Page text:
Tags ruled that historically no player had been more than fined for obstruction of an investigation, such as the Brett Favre fine of $50,000. Tags ruled that coaches telling a player to lie was relevant. A seven Game suspension was unwarrented. Sentencing vacated.

    Jonathan Vilma -

    Goodell's First Finding -

    1) Participated and funded "The Program".
    2) Made specific offers for Warner and Favre.

    Goodell's Second Finding -

    1) Same.
    2) Omit Warner, only Favre.

    On Vilma specifically, Tags ruling cited Williams and Cerullo saying Vilma did offer $10K for getting Brett Favre out of the game in a defensive meeting on the night before the NFCC. Vilma and Vitt said he did not. No other interviews were cited. It is inconclusive whether any of the 30 or so other people in the meeting were interviewed, although if they were, they should have been cited.

    Thus Tags did not overrule Godell's judgement that Vilma did it for Favre.

    Tags also said there was not sufficient evidence that Vilma's speech was actually a factor in on field actions. That combined with the orchestration of the Saturday meeting by the coaches meant the Suspension was not warranted.


    Tags Overruled and established:

    - Pay for Performance does not warrent Player discipline. It is a minor Club issue.
    - Team Leaders cannot be punished differently from all other miscreants.
    - Suspension is an inappropriate discipline for "Obstruction of an NFL investigation".
    - For Vilma, his speech was not shown to correlate with on the field behavior, thus not worthy of suspension.

    Tags did not Overrule:

    - "The Program" included pay for "Cartoffs" et al, i.e. injuries.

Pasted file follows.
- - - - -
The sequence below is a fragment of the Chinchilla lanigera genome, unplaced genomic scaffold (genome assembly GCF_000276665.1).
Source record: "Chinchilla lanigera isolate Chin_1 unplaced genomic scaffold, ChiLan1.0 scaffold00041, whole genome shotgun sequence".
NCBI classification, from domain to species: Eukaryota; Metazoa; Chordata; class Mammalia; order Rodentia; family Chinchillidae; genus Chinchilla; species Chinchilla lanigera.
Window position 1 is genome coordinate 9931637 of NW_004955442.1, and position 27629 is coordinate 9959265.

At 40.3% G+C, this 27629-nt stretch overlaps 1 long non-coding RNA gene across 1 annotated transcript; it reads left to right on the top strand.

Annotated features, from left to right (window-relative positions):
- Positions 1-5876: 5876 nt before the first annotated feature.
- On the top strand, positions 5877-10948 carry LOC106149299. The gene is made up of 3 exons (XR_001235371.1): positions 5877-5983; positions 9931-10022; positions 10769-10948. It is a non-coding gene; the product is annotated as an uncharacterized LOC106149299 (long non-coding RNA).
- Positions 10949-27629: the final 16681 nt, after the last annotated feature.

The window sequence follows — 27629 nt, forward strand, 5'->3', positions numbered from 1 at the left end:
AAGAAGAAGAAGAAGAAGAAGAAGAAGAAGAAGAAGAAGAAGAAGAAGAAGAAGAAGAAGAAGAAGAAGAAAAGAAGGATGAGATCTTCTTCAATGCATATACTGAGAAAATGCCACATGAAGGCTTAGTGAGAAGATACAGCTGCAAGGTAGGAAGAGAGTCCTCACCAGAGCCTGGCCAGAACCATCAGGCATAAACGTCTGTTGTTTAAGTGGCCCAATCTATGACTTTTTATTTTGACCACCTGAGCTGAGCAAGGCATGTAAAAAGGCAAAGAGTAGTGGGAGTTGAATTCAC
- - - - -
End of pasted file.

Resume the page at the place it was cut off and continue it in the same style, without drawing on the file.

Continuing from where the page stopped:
- 3 of the 4 initially charged players participated in the program.
    - Vilma offerred to pay for Favre.

    Thus Tags found:

    For the reasons set forth in this Final Decision on Appeal, I affirm the factual findings of Commissioner Goodell; I conclude that Hargrove, Smith, and Vilma engaged in “conduct detrimental to the integrity of, and public confidence in, the game of professional football”; and I
    vacate all player discipline.
    i.e. for 3 out of 4 players, Goodell's 2nd findings were not overruled, but Goodell's punishments were aberrational and were vacated.

    Comments 21 Comments
    1. wxwax's Avatar
      "If anybody's keeping a scorecard here, let's take a look at this," Vitt said. He referred back to his first meeting with reporters after the NFL released its bounty probe findings last March, in which he said, "At no point in time did our players ever cross the white line with the intention of injuring, maiming or ending the career of another player. That never took place."

      Then, recounting his witness appearance in Vilma's case last summer, he added, "I've testified before a federal judge with my hand on the Bible."

      "What's going to happen now is all participants, all these accusations, are going to go to federal court," Vitt continued. "They're going to go to a judge, and from top to bottom, she's going to hear testimony, and the penalty for perjury with her is going to be jail time."